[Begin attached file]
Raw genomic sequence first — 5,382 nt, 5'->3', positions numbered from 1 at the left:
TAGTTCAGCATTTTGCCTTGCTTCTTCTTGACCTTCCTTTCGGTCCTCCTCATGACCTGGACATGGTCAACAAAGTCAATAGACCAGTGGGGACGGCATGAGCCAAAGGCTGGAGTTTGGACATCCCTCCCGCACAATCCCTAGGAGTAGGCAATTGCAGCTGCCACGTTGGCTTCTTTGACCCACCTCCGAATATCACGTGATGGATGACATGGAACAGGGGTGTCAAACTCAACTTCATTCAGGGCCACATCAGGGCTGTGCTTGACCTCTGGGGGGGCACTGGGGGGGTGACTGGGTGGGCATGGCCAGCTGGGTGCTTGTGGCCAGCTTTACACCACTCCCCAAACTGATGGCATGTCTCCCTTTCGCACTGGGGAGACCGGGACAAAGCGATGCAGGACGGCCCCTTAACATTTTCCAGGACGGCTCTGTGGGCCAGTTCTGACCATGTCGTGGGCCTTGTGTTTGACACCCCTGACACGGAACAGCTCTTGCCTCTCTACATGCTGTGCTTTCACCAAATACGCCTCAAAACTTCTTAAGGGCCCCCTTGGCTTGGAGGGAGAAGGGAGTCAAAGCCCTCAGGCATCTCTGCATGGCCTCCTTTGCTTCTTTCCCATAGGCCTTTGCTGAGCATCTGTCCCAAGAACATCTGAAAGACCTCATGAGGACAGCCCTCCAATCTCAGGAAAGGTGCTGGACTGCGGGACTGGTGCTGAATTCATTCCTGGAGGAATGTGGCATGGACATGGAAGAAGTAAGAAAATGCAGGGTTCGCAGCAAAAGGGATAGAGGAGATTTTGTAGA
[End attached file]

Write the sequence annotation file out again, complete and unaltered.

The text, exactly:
Raw genomic sequence first — 5,382 nt, 5'->3', positions numbered from 1 at the left:
TAGTTCAGCATTTTGCCTTGCTTCTTCTTGACCTTCCTTTCGGTCCTCCTCATGACCTGGACATGGTCAACAAAGTCAATAGACCAGTGGGGACGGCATGAGCCAAAGGCTGGAGTTTGGACATCCCTCCCGCACAATCCCTAGGAGTAGGCAATTGCAGCTGCCACGTTGGCTTCTTTGACCCACCTCCGAATATCACGTGATGGATGACATGGAACAGGGGTGTCAAACTCAACTTCATTCAGGGCCACATCAGGGCTGTGCTTGACCTCTGGGGGGGCACTGGGGGGGTGACTGGGTGGGCATGGCCAGCTGGGTGCTTGTGGCCAGCTTTACACCACTCCCCAAACTGATGGCATGTCTCCCTTTCGCACTGGGGAGACCGGGACAAAGCGATGCAGGACGGCCCCTTAACATTTTCCAGGACGGCTCTGTGGGCCAGTTCTGACCATGTCGTGGGCCTTGTGTTTGACACCCCTGACACGGAACAGCTCTTGCCTCTCTACATGCTGTGCTTTCACCAAATACGCCTCAAAACTTCTTAAGGGCCCCCTTGGCTTGGAGGGAGAAGGGAGTCAAAGCCCTCAGGCATCTCTGCATGGCCTCCTTTGCTTCTTTCCCATAGGCCTTTGCTGAGCATCTGTCCCAAGAACATCTGAAAGACCTCATGAGGACAGCCCTCCAATCTCAGGAAAGGTGCTGGACTGCGGGACTGGTGCTGAATTCATTCCTGGAGGAATGTGGCATGGACATGGAAGAAGTAAGAAAATGCAGGGTTCGCAGCAAAAGGGATAGAGGAGATTTTGTAGA